Indigenous Languages in Estonia
The Council of Estonia’s Indigenous Languages is a cooperation and advocacy group including representatives from Seto, Võro, Mulgi, Kihnu, Kodavere, Kuusalu, and Sõrve language communities. Although the contexts of these languages are diverse, their activists are united by the common goal of revitalizing traditional communicative practices. On April 15, 2023, the Council and other interested community members held a seminar in Setomaa in south-eastern Estonia to exchange experiences and best practices for language revitalization and discuss the concept of indigeneity in the Estonian context.
The seminar was organised in preparation for the Conference on Indigenous Languages, to be held in Setomaa in October 2023, with the goal of talking over issues related to the United Nations Decade of Indigenous Languages. The United Nations have declared the years of 2022-2032 the International Decade of Indigenous Languages, in an effort to raise awareness concerning the critical situation of indigenous languages throughout the world and to mobilize stakeholders and resources for their revitalization. As stated on their webpage:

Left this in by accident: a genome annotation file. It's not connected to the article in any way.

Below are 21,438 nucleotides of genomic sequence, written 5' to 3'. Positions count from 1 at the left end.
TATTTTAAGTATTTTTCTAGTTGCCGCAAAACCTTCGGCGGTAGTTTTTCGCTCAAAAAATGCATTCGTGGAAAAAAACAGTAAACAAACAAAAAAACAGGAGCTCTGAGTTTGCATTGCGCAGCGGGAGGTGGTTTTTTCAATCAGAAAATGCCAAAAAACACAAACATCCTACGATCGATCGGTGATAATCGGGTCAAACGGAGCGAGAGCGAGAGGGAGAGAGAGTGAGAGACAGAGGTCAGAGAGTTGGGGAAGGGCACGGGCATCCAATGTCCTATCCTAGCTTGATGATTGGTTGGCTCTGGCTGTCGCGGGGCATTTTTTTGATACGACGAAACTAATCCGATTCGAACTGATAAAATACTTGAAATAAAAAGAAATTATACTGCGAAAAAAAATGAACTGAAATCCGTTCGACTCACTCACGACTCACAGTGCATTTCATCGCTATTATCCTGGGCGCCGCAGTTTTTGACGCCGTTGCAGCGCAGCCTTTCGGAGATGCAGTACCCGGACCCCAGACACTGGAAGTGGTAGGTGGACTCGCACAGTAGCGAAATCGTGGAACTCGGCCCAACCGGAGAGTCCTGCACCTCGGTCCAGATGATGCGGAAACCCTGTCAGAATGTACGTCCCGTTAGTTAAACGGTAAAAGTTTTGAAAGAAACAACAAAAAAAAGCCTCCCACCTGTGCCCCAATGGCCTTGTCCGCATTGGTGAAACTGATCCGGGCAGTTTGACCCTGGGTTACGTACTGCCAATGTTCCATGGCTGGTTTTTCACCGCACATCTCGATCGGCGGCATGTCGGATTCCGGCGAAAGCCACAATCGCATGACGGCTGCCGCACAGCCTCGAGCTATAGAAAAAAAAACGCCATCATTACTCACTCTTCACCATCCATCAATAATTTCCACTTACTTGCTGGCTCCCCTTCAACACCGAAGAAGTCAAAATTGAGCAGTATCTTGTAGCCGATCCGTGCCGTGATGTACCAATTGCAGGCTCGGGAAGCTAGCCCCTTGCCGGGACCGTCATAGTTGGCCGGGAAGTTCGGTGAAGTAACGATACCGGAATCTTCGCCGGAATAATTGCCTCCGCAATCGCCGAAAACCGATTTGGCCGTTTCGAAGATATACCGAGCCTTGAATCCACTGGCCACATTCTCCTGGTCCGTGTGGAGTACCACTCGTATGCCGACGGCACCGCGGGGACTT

“The International Decade aims at ensuring indigenous peoples’ right to preserve, revitalize and promote their languages, and mainstreaming linguistic diversity and multilingualism aspects into the sustainable development efforts. It offers a unique opportunity to collaborate in the areas of policy development and stimulate a global dialogue in a true spirit of multi-stakeholder engagement, and to take necessary for the usage, preservation, revitalization and promotion of indigenous languages around the world.” 
Of the mentioned language communities in Estonia, only Seto and Võro have declared themselves indigenous, giving them a different positioning in international frameworks. In the case of Võro, this is a recent development that took place in the Võro Congress meeting of April 22, 2023.
In the framework of the seminar, stakeholders discussed the tension between “language” vs. “dialect” classifications, relevant to many regional speech practices in Estonia. Stressing the Decade of Indigenous Languages’ focus on inclusion, it was put forth that in the Estonian context, indigenous “dialects” or regional languages should be given attention. Open questions of the event included:
· Is it necessary to politicise indigenous languages?
· Who would be harmed or helped by a broader definition of indigenous language?
Discussions on these topics continued on from the seminar room in a traditional smoke sauna, as a gesture within Estonia’s Year of the Sauna.
Author: Christiana Holsapple
Estonia, indigenous languages, language revitalization, linguistic diversity, multilingualism, multi-stakeholder dialogue, Indigenous Languages Decade